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By C.L. BRIANT and R.P. MESSMER (Eds.)

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The wider temperature range is possible, because a uniform concentration profile results in kinetics too rapid for analysis by AES above some limiting temperature, whereas a solutedepleted region under the surface results in slower kinetics, allowing measure­ ments at higher temperatures. Luckman et al. (1982) analyzed the surface segregation kinetics of a solute for which the initial concentration for one segregation experiment is the nonuniform concentration profile created by interrupting a preceding segre­ gation experiment before attainment of equilibrium.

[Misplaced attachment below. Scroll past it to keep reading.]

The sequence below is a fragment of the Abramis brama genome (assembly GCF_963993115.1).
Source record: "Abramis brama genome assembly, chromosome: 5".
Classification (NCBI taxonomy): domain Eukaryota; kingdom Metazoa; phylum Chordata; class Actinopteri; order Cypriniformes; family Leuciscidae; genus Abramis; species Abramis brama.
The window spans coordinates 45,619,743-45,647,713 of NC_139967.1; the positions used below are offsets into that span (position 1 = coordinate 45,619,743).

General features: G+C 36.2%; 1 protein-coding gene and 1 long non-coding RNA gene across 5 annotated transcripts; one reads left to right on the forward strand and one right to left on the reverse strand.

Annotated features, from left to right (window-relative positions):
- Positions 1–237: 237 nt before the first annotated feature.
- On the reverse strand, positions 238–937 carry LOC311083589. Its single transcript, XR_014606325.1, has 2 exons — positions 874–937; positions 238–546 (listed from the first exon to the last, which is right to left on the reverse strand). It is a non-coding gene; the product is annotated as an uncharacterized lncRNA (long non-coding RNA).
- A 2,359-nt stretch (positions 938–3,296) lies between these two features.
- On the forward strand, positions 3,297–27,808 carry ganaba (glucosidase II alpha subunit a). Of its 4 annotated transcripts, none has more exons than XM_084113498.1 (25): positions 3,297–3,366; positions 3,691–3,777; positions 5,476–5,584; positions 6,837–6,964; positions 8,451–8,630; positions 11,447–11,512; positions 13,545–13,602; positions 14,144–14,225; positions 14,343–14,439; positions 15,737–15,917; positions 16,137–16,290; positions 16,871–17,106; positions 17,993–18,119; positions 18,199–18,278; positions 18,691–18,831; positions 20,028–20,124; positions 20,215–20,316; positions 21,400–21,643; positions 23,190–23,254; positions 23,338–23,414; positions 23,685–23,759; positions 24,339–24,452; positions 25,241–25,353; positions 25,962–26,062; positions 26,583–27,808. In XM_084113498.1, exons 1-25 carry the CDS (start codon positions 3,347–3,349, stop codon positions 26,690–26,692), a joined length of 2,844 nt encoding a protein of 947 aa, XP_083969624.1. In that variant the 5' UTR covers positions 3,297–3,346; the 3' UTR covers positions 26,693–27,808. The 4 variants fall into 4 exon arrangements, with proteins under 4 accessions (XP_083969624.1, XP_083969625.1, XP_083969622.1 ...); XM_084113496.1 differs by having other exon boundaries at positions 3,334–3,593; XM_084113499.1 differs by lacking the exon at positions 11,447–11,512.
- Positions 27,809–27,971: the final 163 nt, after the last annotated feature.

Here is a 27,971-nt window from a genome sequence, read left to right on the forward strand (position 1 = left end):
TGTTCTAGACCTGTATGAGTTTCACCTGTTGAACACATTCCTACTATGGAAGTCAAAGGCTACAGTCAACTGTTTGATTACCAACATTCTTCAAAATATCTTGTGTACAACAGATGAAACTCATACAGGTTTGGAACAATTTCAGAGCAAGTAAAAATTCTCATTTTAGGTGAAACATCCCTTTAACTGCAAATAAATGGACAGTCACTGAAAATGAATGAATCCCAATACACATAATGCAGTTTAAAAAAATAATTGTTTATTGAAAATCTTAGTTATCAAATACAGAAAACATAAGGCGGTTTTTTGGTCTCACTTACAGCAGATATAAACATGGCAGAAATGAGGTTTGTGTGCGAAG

18) rather than (19) is consistent with the physical model that Lea and Seah assume for the evaporation process. They take the solute 36 GREGORY L U C K M A N evaporation to be occurring from the matrix just below the surface rather than from the surface layer itself. Equation (18) suggests that the solute evaporates from a matrix layer of thickness d. This thickness could be one, two, or more atomic layers, depending on the thickness of the segregated surface layer. Rowlands and Woodruff (1979) subsequently suggested that a more general model would allow evaporation from the surface layer as well as from the matrix just below the surface.

Second, an element can be deposited on a sample surface in a vacuum environment. The deposited element may be above an equilibrium level at all temperatures, but may not be mobile until the temperature is raised. In either case, maintaining the sample at a higher temperature results eventually in the restoration of a uniform bulk concentra­ tion. But at short times after the temperature is raised, the desegregated solute is still close to the surface, and the solute concentration is nonuniform.

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